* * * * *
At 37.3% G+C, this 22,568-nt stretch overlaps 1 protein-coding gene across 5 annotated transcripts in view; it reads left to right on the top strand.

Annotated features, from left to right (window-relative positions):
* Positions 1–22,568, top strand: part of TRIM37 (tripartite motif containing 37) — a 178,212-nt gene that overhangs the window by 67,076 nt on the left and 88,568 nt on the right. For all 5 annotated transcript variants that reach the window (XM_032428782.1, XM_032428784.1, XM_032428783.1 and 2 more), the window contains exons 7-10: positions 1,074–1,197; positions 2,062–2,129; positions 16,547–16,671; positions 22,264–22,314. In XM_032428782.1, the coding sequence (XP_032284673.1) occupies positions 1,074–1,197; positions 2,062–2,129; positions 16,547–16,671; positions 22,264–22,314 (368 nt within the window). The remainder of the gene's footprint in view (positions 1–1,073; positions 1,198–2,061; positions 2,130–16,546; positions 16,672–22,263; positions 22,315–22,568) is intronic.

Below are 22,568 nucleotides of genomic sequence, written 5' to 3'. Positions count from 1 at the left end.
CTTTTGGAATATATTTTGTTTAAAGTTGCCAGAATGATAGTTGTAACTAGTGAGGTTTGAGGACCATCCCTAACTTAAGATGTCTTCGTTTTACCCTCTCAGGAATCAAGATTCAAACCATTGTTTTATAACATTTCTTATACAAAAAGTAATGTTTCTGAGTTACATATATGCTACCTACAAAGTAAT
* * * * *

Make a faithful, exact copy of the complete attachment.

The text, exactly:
At 37.3% G+C, this 22,568-nt stretch overlaps 1 protein-coding gene across 5 annotated transcripts in view; it reads left to right on the top strand.

Annotated features, from left to right (window-relative positions):
* Positions 1–22,568, top strand: part of TRIM37 (tripartite motif containing 37) — a 178,212-nt gene that overhangs the window by 67,076 nt on the left and 88,568 nt on the right. For all 5 annotated transcript variants that reach the window (XM_032428782.1, XM_032428784.1, XM_032428783.1 and 2 more), the window contains exons 7-10: positions 1,074–1,197; positions 2,062–2,129; positions 16,547–16,671; positions 22,264–22,314. In XM_032428782.1, the coding sequence (XP_032284673.1) occupies positions 1,074–1,197; positions 2,062–2,129; positions 16,547–16,671; positions 22,264–22,314 (368 nt within the window). The remainder of the gene's footprint in view (positions 1–1,073; positions 1,198–2,061; positions 2,130–16,546; positions 16,672–22,263; positions 22,315–22,568) is intronic.

Below are 22,568 nucleotides of genomic sequence, written 5' to 3'. Positions count from 1 at the left end.
CTTTTGGAATATATTTTGTTTAAAGTTGCCAGAATGATAGTTGTAACTAGTGAGGTTTGAGGACCATCCCTAACTTAAGATGTCTTCGTTTTACCCTCTCAGGAATCAAGATTCAAACCATTGTTTTATAACATTTCTTATACAAAAAGTAATGTTTCTGAGTTACATATATGCTACCTACAAAGTAAT